Kuruvi- Fails to take wing
Red giant movies proffers us this big little bird created by Director Dharani. This is nothing different from the recent commercial cocktails of Vijay. Front bench movie goers are the victims of this movie but they are happy about it and they seem to enjoy it. Three years ago Dharani was the trendsetter of commercial celluloid and other minor directors mimicked him atrociously. But they have mimicked him ‘so well’ that Dharani inturn is forced to create a movie out of the movies which are nothing but distorted models of his own creation. Vijay can’t afford to continue acting in movies which are nothing but gobbledegook. He is a potent actor bestowed with some great talents but squanders them over rotten movies,blinded by success. Despite these factors there are some satisfactory aspects which are worth discussing. The grand sets and dance choreography play a vital role in the course of the movie. It should not be taken on board that commercial cinema is everytime something sick and senseless but commercial movies with a top-notch storyline and clean screenplay are always welcomed.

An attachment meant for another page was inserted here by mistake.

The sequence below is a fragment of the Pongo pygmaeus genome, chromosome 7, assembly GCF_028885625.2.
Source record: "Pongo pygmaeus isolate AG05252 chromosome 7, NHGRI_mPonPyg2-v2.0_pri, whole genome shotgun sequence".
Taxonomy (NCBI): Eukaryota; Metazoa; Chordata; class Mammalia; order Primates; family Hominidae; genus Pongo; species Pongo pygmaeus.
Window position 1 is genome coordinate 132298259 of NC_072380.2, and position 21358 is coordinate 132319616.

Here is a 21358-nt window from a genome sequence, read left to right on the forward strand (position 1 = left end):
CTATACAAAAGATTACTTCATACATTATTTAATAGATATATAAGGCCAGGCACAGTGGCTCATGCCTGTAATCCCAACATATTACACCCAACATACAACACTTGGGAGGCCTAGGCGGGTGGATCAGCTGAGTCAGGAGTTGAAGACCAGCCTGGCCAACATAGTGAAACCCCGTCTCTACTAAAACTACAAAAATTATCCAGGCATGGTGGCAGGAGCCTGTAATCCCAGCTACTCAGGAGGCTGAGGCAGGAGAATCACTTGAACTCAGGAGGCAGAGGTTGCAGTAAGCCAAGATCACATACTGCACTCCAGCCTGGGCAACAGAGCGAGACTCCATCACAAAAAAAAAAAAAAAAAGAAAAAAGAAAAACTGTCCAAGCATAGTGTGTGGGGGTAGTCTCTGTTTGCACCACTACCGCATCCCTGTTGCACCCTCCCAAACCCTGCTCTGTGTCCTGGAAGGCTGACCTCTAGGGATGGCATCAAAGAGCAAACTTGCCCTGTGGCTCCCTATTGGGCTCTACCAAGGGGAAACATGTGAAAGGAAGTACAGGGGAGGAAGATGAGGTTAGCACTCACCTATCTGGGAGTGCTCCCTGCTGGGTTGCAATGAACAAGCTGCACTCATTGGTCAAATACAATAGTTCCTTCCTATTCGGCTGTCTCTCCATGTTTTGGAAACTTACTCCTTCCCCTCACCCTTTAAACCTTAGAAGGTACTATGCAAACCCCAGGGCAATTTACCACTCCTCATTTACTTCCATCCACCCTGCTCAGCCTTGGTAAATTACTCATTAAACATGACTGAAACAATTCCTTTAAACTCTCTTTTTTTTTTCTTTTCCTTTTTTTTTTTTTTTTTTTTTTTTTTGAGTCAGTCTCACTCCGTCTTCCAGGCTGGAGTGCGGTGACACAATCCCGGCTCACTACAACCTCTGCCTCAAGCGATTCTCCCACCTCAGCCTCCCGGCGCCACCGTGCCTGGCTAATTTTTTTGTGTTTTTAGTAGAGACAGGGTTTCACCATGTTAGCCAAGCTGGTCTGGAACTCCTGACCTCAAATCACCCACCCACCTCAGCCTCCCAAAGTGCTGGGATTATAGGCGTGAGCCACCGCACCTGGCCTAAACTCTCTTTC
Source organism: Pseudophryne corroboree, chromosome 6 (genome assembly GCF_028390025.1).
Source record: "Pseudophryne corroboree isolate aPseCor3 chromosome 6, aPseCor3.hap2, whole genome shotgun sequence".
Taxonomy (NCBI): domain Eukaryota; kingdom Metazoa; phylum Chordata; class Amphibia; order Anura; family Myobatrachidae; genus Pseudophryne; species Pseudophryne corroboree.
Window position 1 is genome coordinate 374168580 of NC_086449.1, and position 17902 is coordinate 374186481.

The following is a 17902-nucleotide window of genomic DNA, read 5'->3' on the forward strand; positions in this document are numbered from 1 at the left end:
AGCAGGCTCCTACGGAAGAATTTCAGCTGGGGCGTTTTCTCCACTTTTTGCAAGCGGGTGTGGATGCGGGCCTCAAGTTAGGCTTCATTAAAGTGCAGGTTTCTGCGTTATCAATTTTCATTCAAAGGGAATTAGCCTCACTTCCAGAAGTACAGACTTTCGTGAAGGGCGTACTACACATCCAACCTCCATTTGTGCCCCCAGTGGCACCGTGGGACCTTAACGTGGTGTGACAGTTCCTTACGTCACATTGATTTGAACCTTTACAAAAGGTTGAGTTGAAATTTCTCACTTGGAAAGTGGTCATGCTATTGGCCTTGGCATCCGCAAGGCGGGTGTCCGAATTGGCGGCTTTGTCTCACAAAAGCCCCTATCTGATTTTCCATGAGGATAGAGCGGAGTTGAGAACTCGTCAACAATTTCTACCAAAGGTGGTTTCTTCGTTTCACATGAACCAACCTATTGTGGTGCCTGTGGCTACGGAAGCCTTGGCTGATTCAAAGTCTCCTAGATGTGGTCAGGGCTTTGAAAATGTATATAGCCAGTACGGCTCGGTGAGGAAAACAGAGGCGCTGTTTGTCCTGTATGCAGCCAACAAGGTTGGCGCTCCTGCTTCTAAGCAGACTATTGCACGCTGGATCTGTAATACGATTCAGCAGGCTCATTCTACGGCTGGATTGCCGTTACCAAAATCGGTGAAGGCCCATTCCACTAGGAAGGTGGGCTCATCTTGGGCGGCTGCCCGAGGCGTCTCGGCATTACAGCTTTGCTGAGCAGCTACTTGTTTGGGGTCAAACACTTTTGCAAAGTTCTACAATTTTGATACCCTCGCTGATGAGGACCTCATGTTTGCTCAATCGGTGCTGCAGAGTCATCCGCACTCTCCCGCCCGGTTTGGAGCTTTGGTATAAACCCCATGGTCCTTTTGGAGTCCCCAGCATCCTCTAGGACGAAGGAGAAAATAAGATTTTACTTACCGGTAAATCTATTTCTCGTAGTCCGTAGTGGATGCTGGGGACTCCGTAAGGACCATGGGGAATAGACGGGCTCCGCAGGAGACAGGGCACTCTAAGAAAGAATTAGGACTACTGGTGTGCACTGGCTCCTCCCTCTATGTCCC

The movie begins with the portrayal of three ruthless villains in Cuddapah who torture construction director Singamthu(Manivannan) and his crew, who work as gofers in a quarry. Singamuthu roars that his son will come someday to ignite a revolution. Vetrivel(Vijay) is a kaput boy who lives near Koovam river with the families(three wives of his dad and a large number of kids) abandoned by his father whom they think ditched them and ran away for his debts. He goes racing encouraged by Aaps(Vivek) and emerges out successfully with his good for nothing car and then he goes dancing with Malavika. Straight off one day a group of hooligans visit his house and start clearing it. When enquired, their boss tell him that his father is indebted to him and the cheque which he gave had bounced. After getting a week’s time from him Vetri and Aaps go to Malaysia as kuruvis to meet Gotcha(Suman) who originally gave the cheque to his father. kuruvi is a person who takes goods from India to foreign countries and vice-versa. But Vetri realises the fact that Gotcha is a big shot and not likely to give his money back. Gotcha proclaims that he is digging out blood diamonds from Cuddapah in India without the knowledge of the government.So after a big pandemonium Vetri steals one of such blood diamonds and blackmails Gotcha. While stealing the diamond he also steals the heart of Devi(Trisha) the sister of Gotcha,who is engaged to Bhavan. When Vetri comes down to India with the diamond, Devi comes with him in the same flight unknowingly that Vetri is the Kuruvi who stole her heart to look for kuruvi in Chennai. After this Gotcha traces Vetrivel to his hideout and takes him in custody. He makes him aware of the fact that his father hasn’t gone far and staying with him as a slave in Cuddapah. Before thrashing him to death, he challenges Vetri to come to cuddapah. As usual Vetri succeeds death and goes to Cuddapah. The rest of the story is a open secret, want to know it still? watch Kuruvi.